Oh it's bad. It's very bad. It's murdering your Maker. It's cheating on your Lover. It's grieving His Spirit. It's tearing apart your soul. It's bad. Bad, bad, bad.
But not receiving forgiveness is far worse. Failure to accept the grace of Jesus dwarfs all other sins in its monstrosity. To refuse the vulnerable humility of God; to trample on the Lamb and blaspheme His Spirit as they offer blood-bought mercy and cleansing - this is unspeakable evil. It's the reason people perish eternally.
Don't believe me? 1 Thessalonians 2:10:
They perish because they refuse to love the truth and so be saved.
Those in hell are there for refusal to love the life-saving truth of the gospel. To sin is one thing. To refuse forgiveness is itself unforgivable.
Now we know this on a macro level. We know that eternity does not depend on minimizing sin. It depends on receiving forgiveness. We believe it for that Day, but do we believe it this day? Do I live today as though sinning (or not sinning) is the ultimate spiritual barometer? Or is my spiritual barometer daily calibrated to the forgiveness of Christ?
Here's how I naturally assess my Christian walk. I rate my 'performance' largely by how much distance I've managed to put between me and my last 'big sin.' (Of course it's 'big sins' I'm interested in, if I worried about the little ones my holy-count would never get off the ground). When the number of 'sin-free' days hits double figures I'm doing great. In fact, once I'm talking in weeks rather than days it rockets me into the righteousness stratosphere. Best of all, it finally allows me to minister to people from the safe distance of 'All-figured-out-holiness.'
Of course when I sin it sucks. Why? Because I'm back to zero. My functional righteousness is caput and I'll have to endure the hassle of a 'holy' fortnight before I can feel good again. If I minister to people it will have to be out of broken messiness and a dependence on the grace of Jesus. Ewww.
Now that's a stark way of putting it. But I don't think there is a nice way of portraying this mindset. While ever we pursue the Christian life as though sinning is the worst thing and 'not sinning is the most important thing' then such a foul system will develop. But it's to entirely forget the gospel.
So friends, perhaps you've really blown it recently. Praise God this could be the opportunity to realize your profound and continual need for the blood of Jesus. Allow this to teach you the truth - the person you showed yourself to be in your sin is the person you have always been. It springs from a heart full of evil which you will carry to the grave. Your only hope lies far above and beyond yourself at God's Right Hand. He is your profound and continual need.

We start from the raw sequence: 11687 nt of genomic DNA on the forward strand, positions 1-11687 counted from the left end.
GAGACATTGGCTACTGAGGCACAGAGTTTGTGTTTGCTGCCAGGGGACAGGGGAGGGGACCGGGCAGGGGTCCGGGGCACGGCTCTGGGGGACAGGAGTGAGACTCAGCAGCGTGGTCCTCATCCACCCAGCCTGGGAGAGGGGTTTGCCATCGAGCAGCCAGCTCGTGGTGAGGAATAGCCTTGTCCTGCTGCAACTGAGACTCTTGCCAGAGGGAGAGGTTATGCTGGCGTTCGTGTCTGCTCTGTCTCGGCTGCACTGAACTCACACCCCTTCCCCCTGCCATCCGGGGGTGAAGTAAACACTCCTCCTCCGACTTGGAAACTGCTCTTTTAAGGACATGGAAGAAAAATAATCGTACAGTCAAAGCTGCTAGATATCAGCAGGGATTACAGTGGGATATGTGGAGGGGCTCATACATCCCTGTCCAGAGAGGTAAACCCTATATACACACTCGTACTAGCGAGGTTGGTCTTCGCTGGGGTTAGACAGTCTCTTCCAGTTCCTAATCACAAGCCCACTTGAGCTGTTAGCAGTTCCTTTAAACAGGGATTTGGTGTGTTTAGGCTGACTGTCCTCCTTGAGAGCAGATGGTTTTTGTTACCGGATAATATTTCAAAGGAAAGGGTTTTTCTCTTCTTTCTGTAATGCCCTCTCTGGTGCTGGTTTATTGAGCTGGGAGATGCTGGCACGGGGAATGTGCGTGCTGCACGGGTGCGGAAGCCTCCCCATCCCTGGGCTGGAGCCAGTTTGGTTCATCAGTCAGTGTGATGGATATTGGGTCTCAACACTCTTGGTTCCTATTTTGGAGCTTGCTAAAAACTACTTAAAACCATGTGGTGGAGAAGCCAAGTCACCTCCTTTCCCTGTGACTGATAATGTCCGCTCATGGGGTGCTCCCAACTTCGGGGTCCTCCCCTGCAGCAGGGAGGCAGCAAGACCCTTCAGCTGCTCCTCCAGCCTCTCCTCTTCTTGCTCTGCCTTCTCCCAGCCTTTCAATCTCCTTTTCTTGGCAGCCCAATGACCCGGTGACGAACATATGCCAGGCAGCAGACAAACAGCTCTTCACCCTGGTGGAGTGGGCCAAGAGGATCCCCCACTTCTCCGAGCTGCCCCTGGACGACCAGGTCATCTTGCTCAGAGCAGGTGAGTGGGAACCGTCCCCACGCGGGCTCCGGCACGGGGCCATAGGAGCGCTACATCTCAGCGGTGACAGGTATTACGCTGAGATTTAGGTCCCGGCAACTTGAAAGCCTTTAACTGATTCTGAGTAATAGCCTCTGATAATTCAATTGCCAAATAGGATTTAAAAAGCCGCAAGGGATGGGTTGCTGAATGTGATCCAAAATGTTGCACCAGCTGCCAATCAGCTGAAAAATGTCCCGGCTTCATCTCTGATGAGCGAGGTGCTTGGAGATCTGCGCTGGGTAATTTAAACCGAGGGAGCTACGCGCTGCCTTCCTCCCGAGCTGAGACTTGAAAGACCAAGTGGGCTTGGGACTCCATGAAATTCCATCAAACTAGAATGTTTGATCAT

Perhaps you blew it a while ago but you just can't seem to get beyond it. Friend - the Word of God forbids you to take your sin more seriously than Christ's forgiveness. Is your sin great? Yes. But is it greater than the Lamb slain before the foundation of the world? Is it beyond the redeeming value of God's own blood (Acts 20:28). I think your sin has met its match in the blood of God, don't you?
Perhaps you haven't blown it for a while now but you're realizing you operate according to a functional righteousness. You hate sin only because it spoils your 'holy count'. You're proud and graceless. Well meditate on Philippians 3:1-11. Know that such 'righteousness' is dung and reckon it all as loss compared to the surpassing greatness of knowing Christ. He alone is your life and peace.
Or perhaps you're a blogger who writes about grace. You can dissect the sins of works-righteousness and see through latent Pharisaisms. Well neither are you righteous for your pithy critiques of the flesh. You haven't got it figured out. If you know anything it's that you're ignorant. If you have any strength it's only found in your helplessness. There's no credit to your insight, there's only rest in His mercy. You are nothing. Jesus is everything.
3 thoughts on “Sinning really isn’t the worst thing [repost]”
Thank you for allowing the Lord to direct your words and determine what this particular post would be.
The frequent reminder to not think too highly of myself and my own many failures is so necessary and this was both the chastisement and the bandage my heart needed.
Glen, you have a habit of describing my life...
don't tell me you're a sinner too!!